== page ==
Difference between Interceptor and Filter in Spring MVC

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Difference between Interceptor and Filter in Spring MVC

  1. Difference between Interceptor and Filter in Spring MVC

    HandlerInterceptor is basically similar to a Servlet Filter, but in
    contrast to the latter it just allows custom pre-processing with the
    option of prohibiting the execution of the handler itself, and custom
    post-processing.

  2. Difference between Interceptor and Filter in Spring MVC

    HandlerInterceptor is basically similar to a Servlet Filter, but in
    contrast to the latter it just allows custom pre-processing with the
    option of prohibiting the execution of the handler itself, and custom
    post-processing.

Solution 1

From HandlerIntercepter‘s javadoc:

HandlerInterceptor is basically similar to a Servlet Filter, but in
contrast to the latter it just allows custom pre-processing with the
option of prohibiting the execution of the handler itself, and custom
post-processing. Filters are more powerful, for example they allow for
exchanging the request and response objects that are handed down the
chain. Note that a filter gets configured in web.xml, a
HandlerInterceptor in the application context.

As a basic guideline, fine-grained handler-related pre-processing tasks
are candidates for HandlerInterceptor implementations, especially
factored-out common handler code and authorization checks. On the
other hand, a Filter is well-suited for request content and view
content handling, like multipart forms and GZIP compression. This
typically shows when one needs to map the filter to certain content
types (e.g. images), or to all requests.

With that being said:

So where is the difference between Interceptor#postHandle() and
Filter#doFilter()?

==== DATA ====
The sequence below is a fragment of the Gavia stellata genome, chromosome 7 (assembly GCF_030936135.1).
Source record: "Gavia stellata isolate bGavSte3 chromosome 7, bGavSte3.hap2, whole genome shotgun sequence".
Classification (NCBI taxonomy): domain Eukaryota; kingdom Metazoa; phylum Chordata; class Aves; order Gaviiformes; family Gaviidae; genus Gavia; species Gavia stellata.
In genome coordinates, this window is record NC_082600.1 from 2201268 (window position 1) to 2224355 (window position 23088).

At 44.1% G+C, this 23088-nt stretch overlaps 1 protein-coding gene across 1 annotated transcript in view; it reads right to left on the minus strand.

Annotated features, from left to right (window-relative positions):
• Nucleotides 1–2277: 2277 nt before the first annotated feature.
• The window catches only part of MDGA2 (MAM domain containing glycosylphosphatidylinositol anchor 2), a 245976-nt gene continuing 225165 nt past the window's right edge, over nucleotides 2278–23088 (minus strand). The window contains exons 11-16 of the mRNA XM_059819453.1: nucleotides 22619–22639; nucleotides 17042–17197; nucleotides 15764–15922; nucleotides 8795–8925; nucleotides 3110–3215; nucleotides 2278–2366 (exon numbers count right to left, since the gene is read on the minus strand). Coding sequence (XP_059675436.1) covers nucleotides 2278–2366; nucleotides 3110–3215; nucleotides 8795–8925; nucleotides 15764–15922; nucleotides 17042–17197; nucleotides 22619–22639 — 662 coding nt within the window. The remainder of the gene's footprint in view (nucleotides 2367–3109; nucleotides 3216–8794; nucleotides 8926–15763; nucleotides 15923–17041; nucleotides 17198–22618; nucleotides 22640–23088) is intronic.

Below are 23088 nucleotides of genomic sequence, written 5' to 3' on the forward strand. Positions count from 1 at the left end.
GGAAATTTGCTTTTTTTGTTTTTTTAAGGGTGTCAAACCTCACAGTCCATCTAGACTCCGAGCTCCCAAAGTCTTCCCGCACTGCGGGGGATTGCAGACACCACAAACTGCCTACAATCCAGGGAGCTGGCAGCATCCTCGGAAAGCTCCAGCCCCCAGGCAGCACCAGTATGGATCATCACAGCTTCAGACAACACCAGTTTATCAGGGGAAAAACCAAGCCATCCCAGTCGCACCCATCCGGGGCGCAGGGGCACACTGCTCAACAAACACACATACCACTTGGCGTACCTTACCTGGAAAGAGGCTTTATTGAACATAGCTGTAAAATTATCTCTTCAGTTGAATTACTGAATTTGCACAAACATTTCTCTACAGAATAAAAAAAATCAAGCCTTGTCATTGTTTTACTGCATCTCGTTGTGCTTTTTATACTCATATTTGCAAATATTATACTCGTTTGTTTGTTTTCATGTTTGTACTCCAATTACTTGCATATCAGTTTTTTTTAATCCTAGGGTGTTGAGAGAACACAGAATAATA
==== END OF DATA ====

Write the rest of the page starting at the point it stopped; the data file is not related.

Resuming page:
postHandle will be called after handler method invocation but before the view being rendered. So, you can add more model objects to the view but you can not change the HttpServletResponse since it’s already committed.

doFilter is much more versatile than the postHandle. You can change the request or response and pass it to the chain or even block the request processing.

Also, in preHandle and postHandle methods, you have access to the HandlerMethod that processed the request. So, you can add pre/post-processing logic based on the handler itself. For example, you can add a logic for handler methods that have some annotations.

What is the best practise in which use cases it should be used?

As the doc said, fine-grained handler-related pre-processing tasks are candidates for HandlerInterceptor implementations, especially factored-out common handler code and authorization checks. On the other hand, a Filter is well-suited for request content and view content handling, like multipart forms and GZIP compression. This typically shows when one needs to map the filter to certain content types (e.g. images), or to all requests.

Original Author Ali Dehghani Of This Content

Solution 2